Your parcel has been delivered: RNA lipid nanoparticles as a drug delivery system.
22 May 2024
- Elizabeth Bridges



Researchers from Lund University and the Chalmers University of Technology in Sweden came to ISIS to investigate the interaction between different components in lipid nanoparticles.




Ribonucleic acid (RNA) is a type of molecule found in all living cells and has a key role in protein synthesis. One type of RNA, called messenger RNA (mRNA), is created during transcription of DNA in the nucleus. This strand of mRNA then leaves the nucleus and finds a ribosome in the cytoplasm, where it acts as code for production of a specific protein during translation. 

mRNA has been utilised in pharmacology to create drugs that are specific and relatively quick and easy to manufacture. mRNA based drugs can be made to target a particular area within the body, therefore reduce unintended side effects. It is, to a certain degree, easy to create different sequences of the bases (A, U, C, and G) that make up mRNA, which means that the variety of proteins that can be created, and therefore diseases treated, is almost infinite. The most prevalent examples are the mRNA vaccines against COVID-19 from Moderna and Pfizer/BioNTech, which were extremely successful. Their importance was recognised in the awarding of the 2023 Nobel prize in Physiology or Medicine to Katalin Kariko and Drew Weissman, whose research into mRNA made the development of effective mRNA vaccines possible. mRNA drug delivery has a strong future, with possible applications for a wide range of diseases such as cancer, immune disorders and gene editing.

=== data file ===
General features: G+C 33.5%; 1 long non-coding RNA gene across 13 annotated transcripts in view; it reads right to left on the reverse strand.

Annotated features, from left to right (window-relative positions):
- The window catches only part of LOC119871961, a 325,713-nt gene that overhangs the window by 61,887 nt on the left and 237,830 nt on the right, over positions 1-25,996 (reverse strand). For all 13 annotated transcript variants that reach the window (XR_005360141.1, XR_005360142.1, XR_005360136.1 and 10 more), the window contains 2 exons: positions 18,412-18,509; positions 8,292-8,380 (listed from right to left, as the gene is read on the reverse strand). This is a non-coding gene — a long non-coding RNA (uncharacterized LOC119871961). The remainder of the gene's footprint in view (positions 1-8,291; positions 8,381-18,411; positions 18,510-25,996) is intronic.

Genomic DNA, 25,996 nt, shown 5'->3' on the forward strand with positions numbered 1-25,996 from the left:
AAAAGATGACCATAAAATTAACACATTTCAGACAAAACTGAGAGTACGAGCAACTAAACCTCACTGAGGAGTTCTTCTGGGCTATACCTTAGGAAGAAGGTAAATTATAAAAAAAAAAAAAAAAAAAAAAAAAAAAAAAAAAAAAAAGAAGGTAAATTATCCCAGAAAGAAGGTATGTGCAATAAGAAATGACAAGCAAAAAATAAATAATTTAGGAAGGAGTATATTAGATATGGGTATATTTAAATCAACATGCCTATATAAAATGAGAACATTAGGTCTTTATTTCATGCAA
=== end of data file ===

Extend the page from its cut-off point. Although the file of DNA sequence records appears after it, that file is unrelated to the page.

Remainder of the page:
The next step in mRNA-based drug research is improving the functionality of the drug packaging to ensure the mRNA can successfully reach its target. RNA drugs are often packaged within a lipid nanoparticle (LNP), which ensures the RNA remains stable, reduces the body’s immune response to the drug and prevents degradation of the RNA sequence by nucleases. One method to improve the efficacy of LNP delivery is by including a cationic ionisable lipid (CIL) in the LNP, which helps in effective release of the drug from the LNP when it reaches its target within the body 

​Scientists from Sweden came to perform neutron reflectometry on PolRef to investigate a lipid layer containing a phospholipid called DOPC and a CIL known as MC3 (DLin-MC3-DMA), focussing on how the amount of CIL in the layer and pH of the surroundings affect the interactions between different mRNAs and the lipid layer

 DOPC layers.gif

This image is a figure taken from the paper, depicting mass desnity profiles of the simulated lipid layers. ​​MC3 is dark blue, DOPC is cyan and DOPC head groups are dark red/yellow.​

They found that either a lower pH or higher percentage of MC3 resulted in greater adsorption of mRNA to the lipid layer. They also saw that the way the mRNA adsorbed to the lipid layer, either on the surface or deeper into the layer, was related to the structure of the mRNA. By comparing the experiments to computer simulations, they could look at which parts of the mRNA and lipid molecules were interacting and how that resulted in different types of adsorption between the different mRNAs.

This research will lead to improvements in understanding of how different components in LNPs interact and how this affects the LNP structure, which in turn affects how efficiently LNPs can deliver mRNA to the cell.  

 To read the paper behind this science highlight, go to DOI: 10.1039/d3nr03308b. ​

Contact: Bridges, Elizabeth (STFC,RAL,ISIS)